When Equality 7-2521 again wakes, he finds himself on the brick floor of a cell. He cannot move his hands but is glad that he did not betray his invention. For almost a month, the door of the cell opens twice a day, once for food and water and once for the Judges. The Judges come in order of increasing importance and ask if he will speak, but he refuses, and they leave.
The day before the meeting of the World Council of Scholars, Equality 7-2521 knows that he must escape. The Palace of Corrective Detention has old locks and no guards because men never defy the Councils and escape from the Palace. His body is healthy and strong, despite his ordeal, and he breaks down the door, sneaking outside and back to his tunnel.
Upon entering the tunnel, he lights a candle and sees that the tunnel has not been found or touched. When he sees the glass box, he ceases to care about the scars on his back. Tomorrow, he plans to take his box to the Home of the Scholars and hand them his journal as a confession. He then plans to join them in working to discover new things about his power of the sky "for the glory of mankind," and he blesses his brothers, knowing that starting tomorrow, he will rejoin society and no longer be an outcast.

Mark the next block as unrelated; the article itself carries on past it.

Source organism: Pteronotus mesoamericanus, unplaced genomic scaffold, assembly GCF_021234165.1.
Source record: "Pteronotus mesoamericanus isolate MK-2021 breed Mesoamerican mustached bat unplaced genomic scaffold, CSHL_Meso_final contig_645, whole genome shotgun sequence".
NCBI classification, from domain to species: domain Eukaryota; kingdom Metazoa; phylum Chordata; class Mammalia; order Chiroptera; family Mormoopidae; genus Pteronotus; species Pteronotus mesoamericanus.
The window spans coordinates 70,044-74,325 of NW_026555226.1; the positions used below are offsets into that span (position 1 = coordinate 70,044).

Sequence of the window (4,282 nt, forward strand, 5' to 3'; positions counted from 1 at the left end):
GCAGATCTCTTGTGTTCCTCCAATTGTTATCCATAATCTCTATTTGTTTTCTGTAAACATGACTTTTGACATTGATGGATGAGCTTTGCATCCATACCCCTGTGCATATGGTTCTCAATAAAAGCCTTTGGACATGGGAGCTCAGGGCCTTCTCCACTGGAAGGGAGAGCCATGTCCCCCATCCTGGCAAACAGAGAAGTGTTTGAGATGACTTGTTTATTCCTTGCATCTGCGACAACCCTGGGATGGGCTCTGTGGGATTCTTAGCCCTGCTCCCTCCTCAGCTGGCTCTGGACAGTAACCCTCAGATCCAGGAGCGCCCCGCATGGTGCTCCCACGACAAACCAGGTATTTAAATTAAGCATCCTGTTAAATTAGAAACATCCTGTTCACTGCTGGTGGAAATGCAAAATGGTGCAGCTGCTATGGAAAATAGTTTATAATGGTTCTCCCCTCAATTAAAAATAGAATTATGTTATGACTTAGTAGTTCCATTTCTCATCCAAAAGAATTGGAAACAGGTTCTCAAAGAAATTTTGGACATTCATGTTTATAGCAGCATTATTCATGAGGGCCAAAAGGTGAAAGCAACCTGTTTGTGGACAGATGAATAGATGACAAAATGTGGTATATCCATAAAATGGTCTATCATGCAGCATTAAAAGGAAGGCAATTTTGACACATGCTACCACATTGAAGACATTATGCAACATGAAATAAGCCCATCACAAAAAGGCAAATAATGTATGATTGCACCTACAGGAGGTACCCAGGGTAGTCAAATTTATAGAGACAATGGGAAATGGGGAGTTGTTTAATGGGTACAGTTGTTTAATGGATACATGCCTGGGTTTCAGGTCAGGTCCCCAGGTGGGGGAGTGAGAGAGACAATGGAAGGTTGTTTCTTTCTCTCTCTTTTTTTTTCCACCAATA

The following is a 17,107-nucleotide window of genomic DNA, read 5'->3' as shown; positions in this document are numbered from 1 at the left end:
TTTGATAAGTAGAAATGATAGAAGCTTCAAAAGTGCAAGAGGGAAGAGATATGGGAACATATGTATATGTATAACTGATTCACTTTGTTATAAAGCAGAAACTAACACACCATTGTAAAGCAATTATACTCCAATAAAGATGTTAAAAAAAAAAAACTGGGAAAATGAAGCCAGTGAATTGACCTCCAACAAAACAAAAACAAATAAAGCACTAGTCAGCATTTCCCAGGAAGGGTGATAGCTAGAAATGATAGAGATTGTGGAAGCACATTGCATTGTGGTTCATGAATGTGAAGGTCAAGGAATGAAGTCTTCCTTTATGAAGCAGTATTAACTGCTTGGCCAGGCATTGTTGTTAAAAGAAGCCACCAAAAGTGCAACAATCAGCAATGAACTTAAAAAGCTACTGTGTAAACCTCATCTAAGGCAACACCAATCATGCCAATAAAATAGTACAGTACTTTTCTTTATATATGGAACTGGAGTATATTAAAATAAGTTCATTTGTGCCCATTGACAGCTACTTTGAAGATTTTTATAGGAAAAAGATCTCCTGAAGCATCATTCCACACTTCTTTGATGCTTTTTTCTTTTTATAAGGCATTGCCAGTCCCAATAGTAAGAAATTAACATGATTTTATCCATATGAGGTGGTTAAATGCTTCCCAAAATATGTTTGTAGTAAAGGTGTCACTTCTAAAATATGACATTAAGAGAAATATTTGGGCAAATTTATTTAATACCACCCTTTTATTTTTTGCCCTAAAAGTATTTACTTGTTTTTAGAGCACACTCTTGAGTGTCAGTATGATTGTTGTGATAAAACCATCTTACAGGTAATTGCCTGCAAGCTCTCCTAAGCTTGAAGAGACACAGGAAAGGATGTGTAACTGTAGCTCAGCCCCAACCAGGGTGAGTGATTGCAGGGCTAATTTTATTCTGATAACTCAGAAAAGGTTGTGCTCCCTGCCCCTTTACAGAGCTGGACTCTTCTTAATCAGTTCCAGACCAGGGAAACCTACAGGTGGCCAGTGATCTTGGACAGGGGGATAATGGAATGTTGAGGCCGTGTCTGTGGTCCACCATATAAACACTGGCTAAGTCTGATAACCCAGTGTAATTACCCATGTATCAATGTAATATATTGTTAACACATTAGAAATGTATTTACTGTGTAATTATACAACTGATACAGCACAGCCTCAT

The episode at the Palace of Corrective Detention interrupts Equality 7-2521's previous optimism, showing that despite his private experimentation with a potentially life-changing invention, the world around him has failed to change. Although the authorities know nothing about his glass box, they still identify him as a threat and punish him for his lack of obedience and his integrity. For all of their claims to serve their brothers, their questioning of Equality 7-2521 suggests that they are more interested in maintaining control than in loving all humans. The Judges are glorified torturers, although they allow the hooded men to do the physical act of beating their prisoner. The word "Judges" suggests justice and a search for the truth, but these Judges do not truly represent either.